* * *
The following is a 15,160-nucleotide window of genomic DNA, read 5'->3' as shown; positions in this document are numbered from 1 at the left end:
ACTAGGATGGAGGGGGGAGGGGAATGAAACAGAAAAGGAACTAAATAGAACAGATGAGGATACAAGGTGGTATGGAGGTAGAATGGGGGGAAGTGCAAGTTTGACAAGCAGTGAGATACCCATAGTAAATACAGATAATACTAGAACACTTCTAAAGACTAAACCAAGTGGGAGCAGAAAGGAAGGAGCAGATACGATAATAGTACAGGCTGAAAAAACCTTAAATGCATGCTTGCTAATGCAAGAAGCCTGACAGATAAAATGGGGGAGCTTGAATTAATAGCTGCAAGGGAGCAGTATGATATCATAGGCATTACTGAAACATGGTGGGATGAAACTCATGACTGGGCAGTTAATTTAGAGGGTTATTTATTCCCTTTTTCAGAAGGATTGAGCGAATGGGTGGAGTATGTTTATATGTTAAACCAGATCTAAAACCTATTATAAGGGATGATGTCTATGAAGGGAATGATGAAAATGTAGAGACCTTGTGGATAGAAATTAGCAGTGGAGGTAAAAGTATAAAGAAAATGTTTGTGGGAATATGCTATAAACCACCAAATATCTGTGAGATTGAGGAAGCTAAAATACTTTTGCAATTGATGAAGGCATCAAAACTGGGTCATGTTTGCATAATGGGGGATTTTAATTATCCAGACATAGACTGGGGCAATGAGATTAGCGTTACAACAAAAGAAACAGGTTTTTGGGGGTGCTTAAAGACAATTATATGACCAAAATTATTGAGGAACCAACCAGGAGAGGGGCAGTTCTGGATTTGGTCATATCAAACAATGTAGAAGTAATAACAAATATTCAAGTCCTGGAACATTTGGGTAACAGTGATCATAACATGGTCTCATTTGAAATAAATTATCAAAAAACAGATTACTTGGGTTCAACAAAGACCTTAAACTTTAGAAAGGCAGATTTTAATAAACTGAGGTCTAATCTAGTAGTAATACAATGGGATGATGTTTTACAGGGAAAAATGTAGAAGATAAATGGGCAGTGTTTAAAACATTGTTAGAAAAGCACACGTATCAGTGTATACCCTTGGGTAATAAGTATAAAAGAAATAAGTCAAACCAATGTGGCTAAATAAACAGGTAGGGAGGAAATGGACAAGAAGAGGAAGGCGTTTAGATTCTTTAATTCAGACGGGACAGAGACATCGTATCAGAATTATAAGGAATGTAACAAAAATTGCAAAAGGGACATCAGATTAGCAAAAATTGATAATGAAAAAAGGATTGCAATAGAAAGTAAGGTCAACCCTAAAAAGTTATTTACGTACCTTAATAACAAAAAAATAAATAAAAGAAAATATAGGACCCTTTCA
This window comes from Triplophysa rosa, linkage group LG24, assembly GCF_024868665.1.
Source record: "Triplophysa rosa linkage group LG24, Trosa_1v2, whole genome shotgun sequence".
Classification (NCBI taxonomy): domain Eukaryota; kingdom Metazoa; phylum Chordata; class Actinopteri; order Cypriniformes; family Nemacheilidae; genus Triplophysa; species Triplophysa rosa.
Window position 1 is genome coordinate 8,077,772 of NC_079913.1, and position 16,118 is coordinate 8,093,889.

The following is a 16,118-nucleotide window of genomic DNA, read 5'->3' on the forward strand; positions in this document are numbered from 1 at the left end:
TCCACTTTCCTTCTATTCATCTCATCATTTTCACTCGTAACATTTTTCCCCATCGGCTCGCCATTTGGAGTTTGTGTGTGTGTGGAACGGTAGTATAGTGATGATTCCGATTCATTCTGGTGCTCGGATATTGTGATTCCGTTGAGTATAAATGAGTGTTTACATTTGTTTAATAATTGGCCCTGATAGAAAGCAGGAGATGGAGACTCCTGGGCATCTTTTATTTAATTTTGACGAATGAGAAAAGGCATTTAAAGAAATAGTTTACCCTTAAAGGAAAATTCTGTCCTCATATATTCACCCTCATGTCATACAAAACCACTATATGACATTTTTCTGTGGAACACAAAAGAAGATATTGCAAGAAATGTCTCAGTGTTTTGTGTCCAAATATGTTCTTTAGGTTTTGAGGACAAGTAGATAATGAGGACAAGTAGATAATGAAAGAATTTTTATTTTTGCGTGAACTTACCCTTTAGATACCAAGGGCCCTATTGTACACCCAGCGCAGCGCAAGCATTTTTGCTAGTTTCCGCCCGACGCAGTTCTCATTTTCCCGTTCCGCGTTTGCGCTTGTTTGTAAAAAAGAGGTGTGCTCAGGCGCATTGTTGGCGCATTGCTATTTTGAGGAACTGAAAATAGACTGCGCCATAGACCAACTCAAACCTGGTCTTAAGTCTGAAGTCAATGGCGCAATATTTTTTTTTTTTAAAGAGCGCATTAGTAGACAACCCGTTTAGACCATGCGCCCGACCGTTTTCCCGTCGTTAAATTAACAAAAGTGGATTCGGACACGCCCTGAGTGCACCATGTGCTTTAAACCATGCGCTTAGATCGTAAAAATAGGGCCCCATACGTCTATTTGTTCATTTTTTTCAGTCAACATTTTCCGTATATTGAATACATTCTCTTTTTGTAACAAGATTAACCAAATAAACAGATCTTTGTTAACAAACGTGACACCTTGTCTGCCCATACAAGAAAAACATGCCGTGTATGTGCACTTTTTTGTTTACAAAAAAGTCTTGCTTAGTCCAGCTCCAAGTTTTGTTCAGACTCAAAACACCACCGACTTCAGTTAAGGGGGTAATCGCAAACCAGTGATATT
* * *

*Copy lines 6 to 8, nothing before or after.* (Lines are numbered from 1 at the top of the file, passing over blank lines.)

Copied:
Window position 1 is genome coordinate 8,077,772 of NC_079913.1, and position 16,118 is coordinate 8,093,889.

The following is a 16,118-nucleotide window of genomic DNA, read 5'->3' on the forward strand; positions in this document are numbered from 1 at the left end:
TCCACTTTCCTTCTATTCATCTCATCATTTTCACTCGTAACATTTTTCCCCATCGGCTCGCCATTTGGAGTTTGTGTGTGTGTGGAACGGTAGTATAGTGATGATTCCGATTCATTCTGGTGCTCGGATATTGTGATTCCGTTGAGTATAAATGAGTGTTTACATTTGTTTAATAATTGGCCCTGATAGAAAGCAGGAGATGGAGACTCCTGGGCATCTTTTATTTAATTTTGACGAATGAGAAAAGGCATTTAAAGAAATAGTTTACCCTTAAAGGAAAATTCTGTCCTCATATATTCACCCTCATGTCATACAAAACCACTATATGACATTTTTCTGTGGAACACAAAAGAAGATATTGCAAGAAATGTCTCAGTGTTTTGTGTCCAAATATGTTCTTTAGGTTTTGAGGACAAGTAGATAATGAGGACAAGTAGATAATGAAAGAATTTTTATTTTTGCGTGAACTTACCCTTTAGATACCAAGGGCCCTATTGTACACCCAGCGCAGCGCAAGCATTTTTGCTAGTTTCCGCCCGACGCAGTTCTCATTTTCCCGTTCCGCGTTTGCGCTTGTTTGTAAAAAAGAGGTGTGCTCAGGCGCATTGTTGGCGCATTGCTATTTTGAGGAACTGAAAATAGACTGCGCCATAGACCAACTCAAACCTGGTCTTAAGTCTGAAGTCAATGGCGCAATATTTTTTTTTTTTAAAGAGCGCATTAGTAGACAACCCGTTTAGACCATGCGCCCGACCGTTTTCCCGTCGTTAAATTAACAAAAGTGGATTCGGACACGCCCTGAGTGCACCATGTGCTTTAAACCATGCGCTTAGATCGTAAAAATAGGGCCCCATACGTCTATTTGTTCATTTTTTTCAGTCAACATTTTCCGTATATTGAATACATTCTCTTTTTGTAACAAGATTAACCAAATAAACAGATCTTTGTTAACAAACGTGACACCTTGTCTGCCCATACAAGAAAAACATGCCGTGTATGTGCACTTTTTTGTTTACAAAAAAGTCTTGCTTAGTCCAGCTCCAAGTTTTGTTCAGACTCAAAACACCACCGACTTCAGTTAAGGGGGTAATCGCAAACCAGTGATATT